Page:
Tasked with cooking this year’s turkey, you cooked it just until it had a temperature of 165°F, so you wouldn’t end up with a dry, tough turkey.
You let it rest for 10-15 minutes, then transport it to the dinner table so you can carve it in front of your guests.
However, once you removed the breast, you noticed a tinge of pink meat. Wishing that the floor would open and swallow you, you start to panic, wondering if the turkey is safe to feed to your guests.
Pink chicken is nothing new. Usually, pink turkey is associated with underdone meat. However, times have changed, so it’s time to reevaluate whether turkey can be a little pink.
Can Turkey Be Pink?
Believe it or not, the color of a turkey is not an indicator of doneness. According to the USDA, cooked turkey can have a pink tint, even if it’s fully cooked.
Therefore, as long as the turkey has a temperature of 165°F, it is cooked.
Again, the color and the bird juices are not indicators of doneness. An infrared thermometer or a probe thermometer is the best and safest way to test the turkey for doneness.
When cooking a whole turkey, measure the thickest part of the thigh and breast to test it for doneness.
In contrast, if you are cooking turkey breasts or legs, point the infrared thermometer or place the probe thermometer stick into the thickest part of the turkey breast or leg.
Once both areas register as 165°F, you can safely and confidently consume the turkey.
Why Is My Turkey Still Pink After Cooking?
It’s only natural to wonder why your turkey is still pink when it is fully cooked. Pink turkey can happen if you smoke or grill the turkey.
Turkey can also be pink due to a chemical reaction; the addition of nitrates or nitrates, or the bird you cooked may be young.
Smoked turkeys will always have a pink color. It is unavoidable.
Grilled turkey is also known to have a pink color.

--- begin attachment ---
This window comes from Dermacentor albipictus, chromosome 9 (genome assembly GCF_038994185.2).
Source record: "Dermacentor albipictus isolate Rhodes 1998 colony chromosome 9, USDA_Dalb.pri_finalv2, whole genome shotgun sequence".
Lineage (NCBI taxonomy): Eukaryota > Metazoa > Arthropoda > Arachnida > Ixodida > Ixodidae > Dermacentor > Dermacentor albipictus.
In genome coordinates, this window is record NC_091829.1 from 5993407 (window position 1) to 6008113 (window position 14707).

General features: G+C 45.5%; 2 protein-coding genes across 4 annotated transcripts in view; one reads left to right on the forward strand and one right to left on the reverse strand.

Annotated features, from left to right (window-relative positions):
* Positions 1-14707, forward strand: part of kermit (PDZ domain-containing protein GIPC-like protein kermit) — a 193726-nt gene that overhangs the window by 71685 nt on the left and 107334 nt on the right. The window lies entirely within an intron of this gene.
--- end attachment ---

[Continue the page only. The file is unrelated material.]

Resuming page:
The outer edges of smoked or grilled turkey can have a ring of pink meat just below the surface. Additionally, a smoked turkey may have a pink tinge running throughout the meat.
The protein myoglobin is responsible for smoked or grilled turkey’s pink color. The heat causes the pinkish myoglobin to turn brown.
However, with the low and slow indirect heat generated by the smoker, smoked turkey is pinker throughout.
Even if you purchase a smoked turkey from the grocery store, you can expect to end up with a pink turkey.
Commercial smoked turkey receives their pink tinge from natural smoke generated by the smoker and liquid smoke flavor injected into the bird.
Chemical reactions are also responsible for pink turkeys. As the
As the turkey is roasting in the oven, gases may develop. These gases interact with the myoglobin, creating a pink color.
This is why the drumstick and thigh meat surrounding the joint may have a pink color even though it is completely cooked.
Young turkeys are notorious for having pink meat. Young turkeys have hollow bones making it easier for hemoglobin to seep into the turkey’s meat.
This is the reason the turkey develops a pink color the closer you get to the bone.